Our own Founding Fathers were convinced, and history has proven them prescient, that they were building a new and everlasting republic that would do what other republics of the ancient world had failed to do: survive the effects of the maladies of self-government and bequeath to the subsequent generations of Americans a sound and stable republic — if they could keep it.

For the ingredients necessary to brew the right antidote to the poisons of democracy and tyranny, the Founders drew from several sources. From the recent past, there was the English legacy of the right of the people to the enjoyment of certain unalienable rights such as trial by jury and due process; there was the legacy of ancient Greece and Rome that citizens are and by rights should be entrusted with the power of self-determination; and there was the faculty of renown continental thinkers and jurists who propounded the principle of natural law and its blessings and burdens better than any theorists before or since. The Founders wisely chose from among the best and brightest, and combined their words and deeds into a potent concoction that they then reduced down with the fire of revolution into a remedy that, despite its base of history, was uniquely American.

There are many illustrious names whose books and treatises were read and assimilated by our Founding Fathers. Some of those influences are still well known, and their names and their ideas (or at least a vague notion of their ideas) are still heard in lectures on government (Locke and Montesquieu, for example). There are others, however, whose identity and influence are now largely lost to Americans in general, and the books and papers that were once always at hand for Madison, Hamilton, Jefferson, et al., are now to be found only in dusty “Special Collections” rooms at the library and online repositories of the foundational tracts of American political philosophy.

Four of these forgotten influences on the Founders are the subject of this article. Their names may sound peculiar, but their wisdom, as distilled through the handiwork of our Founding Fathers, will have as familiar a ring as “We the People” or “life, liberty, and the pursuit of happiness.” Their names are (in order of their birth): Algernon Sidney, Samuel von Pufendorf, Jean-Jacques Burlamaqui, and Emmerich de Vattel.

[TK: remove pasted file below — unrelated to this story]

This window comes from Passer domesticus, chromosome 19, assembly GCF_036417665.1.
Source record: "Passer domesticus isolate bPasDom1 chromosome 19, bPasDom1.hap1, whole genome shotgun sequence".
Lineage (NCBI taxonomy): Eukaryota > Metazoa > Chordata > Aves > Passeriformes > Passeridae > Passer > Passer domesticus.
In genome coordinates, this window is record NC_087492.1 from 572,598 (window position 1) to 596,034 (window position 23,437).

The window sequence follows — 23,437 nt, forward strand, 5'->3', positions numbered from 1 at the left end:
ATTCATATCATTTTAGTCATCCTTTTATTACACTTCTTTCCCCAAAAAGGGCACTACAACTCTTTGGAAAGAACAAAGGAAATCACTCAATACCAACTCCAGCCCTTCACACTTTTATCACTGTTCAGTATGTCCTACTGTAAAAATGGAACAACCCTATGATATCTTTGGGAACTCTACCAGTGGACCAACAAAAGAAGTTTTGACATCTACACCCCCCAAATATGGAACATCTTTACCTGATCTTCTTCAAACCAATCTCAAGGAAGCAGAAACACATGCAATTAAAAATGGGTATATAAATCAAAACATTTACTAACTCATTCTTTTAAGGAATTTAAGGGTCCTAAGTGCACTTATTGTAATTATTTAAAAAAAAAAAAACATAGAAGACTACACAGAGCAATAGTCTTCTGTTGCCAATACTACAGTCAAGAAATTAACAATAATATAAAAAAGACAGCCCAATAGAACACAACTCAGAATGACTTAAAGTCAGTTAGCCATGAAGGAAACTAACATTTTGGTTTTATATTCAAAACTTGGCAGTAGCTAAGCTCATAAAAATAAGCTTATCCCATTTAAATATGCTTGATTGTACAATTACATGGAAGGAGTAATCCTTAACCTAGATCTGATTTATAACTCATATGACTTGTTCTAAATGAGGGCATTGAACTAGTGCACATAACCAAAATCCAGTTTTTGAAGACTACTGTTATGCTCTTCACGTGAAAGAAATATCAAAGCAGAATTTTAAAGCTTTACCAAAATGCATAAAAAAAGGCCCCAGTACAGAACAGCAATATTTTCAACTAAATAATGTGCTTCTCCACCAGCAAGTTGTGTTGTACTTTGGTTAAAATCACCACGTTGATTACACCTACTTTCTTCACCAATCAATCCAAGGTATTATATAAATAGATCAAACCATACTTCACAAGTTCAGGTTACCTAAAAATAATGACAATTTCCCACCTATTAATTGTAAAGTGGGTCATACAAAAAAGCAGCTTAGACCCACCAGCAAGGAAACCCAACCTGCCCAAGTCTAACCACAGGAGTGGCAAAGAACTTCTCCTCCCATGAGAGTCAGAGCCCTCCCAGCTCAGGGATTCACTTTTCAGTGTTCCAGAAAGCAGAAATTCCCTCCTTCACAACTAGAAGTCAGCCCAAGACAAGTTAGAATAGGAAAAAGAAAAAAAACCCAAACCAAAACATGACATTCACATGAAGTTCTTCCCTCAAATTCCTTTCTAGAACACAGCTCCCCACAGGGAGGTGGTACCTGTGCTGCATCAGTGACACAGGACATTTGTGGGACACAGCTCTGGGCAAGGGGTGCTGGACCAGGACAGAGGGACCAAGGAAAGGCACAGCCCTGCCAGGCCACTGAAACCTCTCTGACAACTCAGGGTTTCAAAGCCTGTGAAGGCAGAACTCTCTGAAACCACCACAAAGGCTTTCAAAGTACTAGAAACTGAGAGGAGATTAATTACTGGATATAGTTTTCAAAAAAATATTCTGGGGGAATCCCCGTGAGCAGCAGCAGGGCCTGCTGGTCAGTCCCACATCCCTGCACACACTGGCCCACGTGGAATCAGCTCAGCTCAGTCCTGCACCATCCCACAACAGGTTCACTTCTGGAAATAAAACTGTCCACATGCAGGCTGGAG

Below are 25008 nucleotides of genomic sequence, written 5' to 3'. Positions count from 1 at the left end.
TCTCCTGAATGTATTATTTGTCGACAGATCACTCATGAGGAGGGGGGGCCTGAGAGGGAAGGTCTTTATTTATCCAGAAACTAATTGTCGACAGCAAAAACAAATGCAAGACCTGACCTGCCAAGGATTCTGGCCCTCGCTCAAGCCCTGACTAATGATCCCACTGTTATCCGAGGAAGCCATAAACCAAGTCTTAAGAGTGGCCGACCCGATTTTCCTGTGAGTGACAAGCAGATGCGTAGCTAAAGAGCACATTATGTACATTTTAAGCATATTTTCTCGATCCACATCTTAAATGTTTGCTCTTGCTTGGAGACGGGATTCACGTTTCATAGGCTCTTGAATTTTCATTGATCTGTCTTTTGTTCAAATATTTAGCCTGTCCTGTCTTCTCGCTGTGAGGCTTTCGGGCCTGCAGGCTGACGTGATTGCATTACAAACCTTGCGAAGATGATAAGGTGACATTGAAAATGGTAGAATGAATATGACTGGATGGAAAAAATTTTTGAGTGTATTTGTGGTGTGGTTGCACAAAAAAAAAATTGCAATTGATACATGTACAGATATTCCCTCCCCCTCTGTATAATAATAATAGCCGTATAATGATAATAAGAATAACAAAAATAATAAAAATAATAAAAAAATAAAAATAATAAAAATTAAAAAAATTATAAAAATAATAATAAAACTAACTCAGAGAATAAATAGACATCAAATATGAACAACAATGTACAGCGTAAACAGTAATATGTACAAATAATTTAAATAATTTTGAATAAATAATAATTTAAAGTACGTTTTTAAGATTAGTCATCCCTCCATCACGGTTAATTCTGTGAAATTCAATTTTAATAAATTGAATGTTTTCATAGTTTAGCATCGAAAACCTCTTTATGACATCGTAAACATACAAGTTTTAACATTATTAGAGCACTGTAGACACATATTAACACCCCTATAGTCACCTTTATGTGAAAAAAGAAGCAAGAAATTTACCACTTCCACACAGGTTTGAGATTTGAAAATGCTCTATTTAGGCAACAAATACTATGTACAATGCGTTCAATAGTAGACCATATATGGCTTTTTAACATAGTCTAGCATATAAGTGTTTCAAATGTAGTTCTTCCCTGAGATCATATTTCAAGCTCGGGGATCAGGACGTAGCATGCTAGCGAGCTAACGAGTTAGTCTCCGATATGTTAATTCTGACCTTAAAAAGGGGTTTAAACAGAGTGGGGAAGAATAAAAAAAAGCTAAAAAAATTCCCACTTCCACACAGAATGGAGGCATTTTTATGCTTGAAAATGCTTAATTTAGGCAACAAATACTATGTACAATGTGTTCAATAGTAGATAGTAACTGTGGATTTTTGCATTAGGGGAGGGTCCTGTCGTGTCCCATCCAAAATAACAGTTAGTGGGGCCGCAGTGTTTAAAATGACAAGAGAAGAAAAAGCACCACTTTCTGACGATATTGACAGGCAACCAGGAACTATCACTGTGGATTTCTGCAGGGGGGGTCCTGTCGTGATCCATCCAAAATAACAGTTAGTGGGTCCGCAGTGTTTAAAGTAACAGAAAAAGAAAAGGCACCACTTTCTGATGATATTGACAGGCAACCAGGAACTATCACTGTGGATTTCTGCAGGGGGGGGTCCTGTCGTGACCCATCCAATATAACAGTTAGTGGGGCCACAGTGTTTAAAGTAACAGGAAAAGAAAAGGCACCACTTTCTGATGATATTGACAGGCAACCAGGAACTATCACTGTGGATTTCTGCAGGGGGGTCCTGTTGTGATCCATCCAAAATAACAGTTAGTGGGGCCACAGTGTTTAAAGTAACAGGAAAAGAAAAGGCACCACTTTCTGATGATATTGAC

These great thinkers may be rightly called the Four Horsemen of American liberty, the antithesis of the “Four Horsemen of the Apocalypse,” who brought havoc and upheaval. These men and their enlightened interpretations and expositions on self-government informed and inspired our Founding Fathers, and their words were as lamps lighting the feet of pioneers searching diligently to find and avoid pitfalls that doomed the best-laid plans of other equally earnest lawgivers. Their ideas forged a new way in the wilderness of man’s attempts to break the shackles of tyranny and to take upon himself the burden of self-restraint and self-rule.

And it is from the study and debate of the works of these Four Horsemen that the Founding Fathers learned the keys to ably maneuvering steadily and safely among the traps and trials of establishing a system of government. The keys to producing a government that at once was powerful and dynamic enough to unite distinct peoples and yet limited enough to give sway to the noblest impulses of its citizens was, first, the recognition of the supremacy of natural law and the fettering of the branches of government through a system of checks and balances and powers expressly enumerated in the constitutional documents of the nation. The first subject of this brief survey is Algernon Sidney.

Algernon Sidney

Algernon Sidney (1623–1683) was the son of Robert Sidney, the 2nd Earl of Leicester. All extant evidence points toward Sidney’s early devotion to republican principles. So pure and deeply rooted was Sidney’s adherence to the principles of mixed government that he opposed the execution of English monarch Charles I for treason, and he distanced himself from former allies after becoming disillusioned with Oliver Cromwell, the 1st Lord Protector of the Commonwealth of England, for abandoning republican principles, including heavy-handedly side-stepping Parliament.